What's The Best Way To Treat Black Spots On Aloe Vera?

Aloe vera, the long-leafed and spiny succulent you may commonly associate with a searing summer sunburn, has been used in medical treatment, skincare, and beauty routines for centuries. According to the Indian Journal of Dermatology, the Greeks saw aloe as a cure-all plant to combat any disease. Egyptians held the same reverence, referring to it as the plant of immortality. Nowadays, our use of aloe is mostly limited to the skincare realm, but it's still an incredibly useful plant to keep around, especially in the hot, arid climates where it thrives.

Aloe vera has gained a reputation for being a low-maintenance and long-lasting plant, so it might be a bit shocking when you're faced with an issue like black spots along the leaves. Luckily, this phenomenon, aptly named leaf spot disease, has a cure, but it's still important to catch the symptoms early and prevent the further spread of this disease throughout the rest of the plant.

How to tell if your aloe vera has leaf spot disease

If your aloe has dark brown or black spots along its leaves, you're likely dealing with one of two things: overwatering or leaf spot disease. If you've been overwatering your aloe plant, the roots can begin to rot, killing the plant from the bottom up. Check the roots, make sure you're using soil meant for succulents, and ensure your pot has proper drainage. Aloe thrives in arid climates, and its soil should be completely dry when it comes time to water.

If that's not an issue for your plant, leaf spot disease is the most likely culprit for those dark patches. According to a study published in Plos One, leaf spot disease is a flurry of dark brown or black spots that gradually grow larger along the plant leaves. It's caused by a fungal infection that can quickly spread from leaf to leaf, so treating it before it takes over the plant entirely is important.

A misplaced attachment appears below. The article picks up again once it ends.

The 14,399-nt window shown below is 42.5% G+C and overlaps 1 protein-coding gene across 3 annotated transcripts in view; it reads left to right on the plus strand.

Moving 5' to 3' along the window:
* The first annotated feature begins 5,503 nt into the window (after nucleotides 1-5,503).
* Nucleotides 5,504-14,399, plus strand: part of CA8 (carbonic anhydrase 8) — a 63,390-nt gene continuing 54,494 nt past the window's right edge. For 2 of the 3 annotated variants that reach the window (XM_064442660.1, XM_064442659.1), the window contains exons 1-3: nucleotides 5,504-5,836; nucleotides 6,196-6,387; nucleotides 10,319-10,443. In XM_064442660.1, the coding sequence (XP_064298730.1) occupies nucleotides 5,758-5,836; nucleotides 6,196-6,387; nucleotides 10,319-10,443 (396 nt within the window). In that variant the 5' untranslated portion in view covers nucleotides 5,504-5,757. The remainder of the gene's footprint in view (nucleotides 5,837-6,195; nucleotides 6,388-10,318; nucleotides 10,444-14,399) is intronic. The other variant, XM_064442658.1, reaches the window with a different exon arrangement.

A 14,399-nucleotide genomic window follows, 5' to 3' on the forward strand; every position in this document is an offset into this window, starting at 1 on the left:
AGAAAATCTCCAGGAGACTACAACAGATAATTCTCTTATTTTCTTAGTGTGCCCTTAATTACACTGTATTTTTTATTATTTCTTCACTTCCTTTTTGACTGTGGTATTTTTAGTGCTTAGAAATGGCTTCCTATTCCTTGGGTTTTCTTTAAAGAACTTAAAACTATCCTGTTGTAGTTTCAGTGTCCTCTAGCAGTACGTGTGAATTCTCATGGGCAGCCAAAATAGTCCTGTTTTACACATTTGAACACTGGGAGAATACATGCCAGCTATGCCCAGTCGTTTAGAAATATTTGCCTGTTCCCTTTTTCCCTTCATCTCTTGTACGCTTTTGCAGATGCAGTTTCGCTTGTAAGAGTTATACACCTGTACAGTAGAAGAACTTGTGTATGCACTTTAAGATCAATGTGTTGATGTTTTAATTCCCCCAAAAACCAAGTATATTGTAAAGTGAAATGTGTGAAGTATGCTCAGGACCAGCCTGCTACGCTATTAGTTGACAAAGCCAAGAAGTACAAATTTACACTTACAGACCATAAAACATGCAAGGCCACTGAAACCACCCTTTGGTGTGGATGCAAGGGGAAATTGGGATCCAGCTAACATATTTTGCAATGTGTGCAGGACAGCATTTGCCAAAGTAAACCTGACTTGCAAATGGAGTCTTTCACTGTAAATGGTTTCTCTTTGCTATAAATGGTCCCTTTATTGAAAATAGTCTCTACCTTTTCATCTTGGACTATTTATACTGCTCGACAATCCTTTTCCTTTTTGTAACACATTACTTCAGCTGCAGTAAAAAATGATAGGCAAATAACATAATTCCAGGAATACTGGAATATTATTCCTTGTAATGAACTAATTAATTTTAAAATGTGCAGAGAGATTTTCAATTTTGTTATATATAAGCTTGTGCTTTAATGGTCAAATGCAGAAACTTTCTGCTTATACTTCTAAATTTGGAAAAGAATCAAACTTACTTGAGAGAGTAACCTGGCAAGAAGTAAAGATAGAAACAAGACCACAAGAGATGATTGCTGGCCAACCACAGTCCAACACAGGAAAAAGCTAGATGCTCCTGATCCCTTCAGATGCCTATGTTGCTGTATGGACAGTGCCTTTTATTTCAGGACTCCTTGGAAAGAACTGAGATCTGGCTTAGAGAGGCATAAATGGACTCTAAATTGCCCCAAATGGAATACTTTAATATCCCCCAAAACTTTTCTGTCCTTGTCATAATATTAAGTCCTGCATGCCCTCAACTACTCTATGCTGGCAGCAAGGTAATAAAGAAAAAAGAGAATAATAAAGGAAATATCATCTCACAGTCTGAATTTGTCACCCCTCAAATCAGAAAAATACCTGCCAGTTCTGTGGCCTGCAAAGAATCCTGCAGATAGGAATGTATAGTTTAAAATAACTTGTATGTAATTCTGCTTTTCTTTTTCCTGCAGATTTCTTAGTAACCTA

How to get rid of leaf spot disease

When it comes to leaf spot disease, there's no way to guarantee you can save the leaves that have already been affected. In some cases, a sprayable fungicide will do the trick, but it all depends on how far gone the infection has spread (via PlantVillage). If only a couple of leaves are affected, it's best to treat them with a fungicide and cut off the ones with spots. From there, you can burn them for an extra layer of insurance. It sounds dramatic, but it's the best way to ensure that the fungus won't spread any further. Make sure to also inspect the roots of the plant for any rot below the surface and cut out anything that doesn't look healthy.

Black spots on your aloe vera plant's leaves are definitely a sign that something needs to be done, but there's no reason to panic. Aloe is a notoriously hearty plant that can withstand a lot of damage, so the likelihood that it will survive with proper treatment is high. Just keep an eye out for any further symptoms, and you should be on your way back to a healthy plant.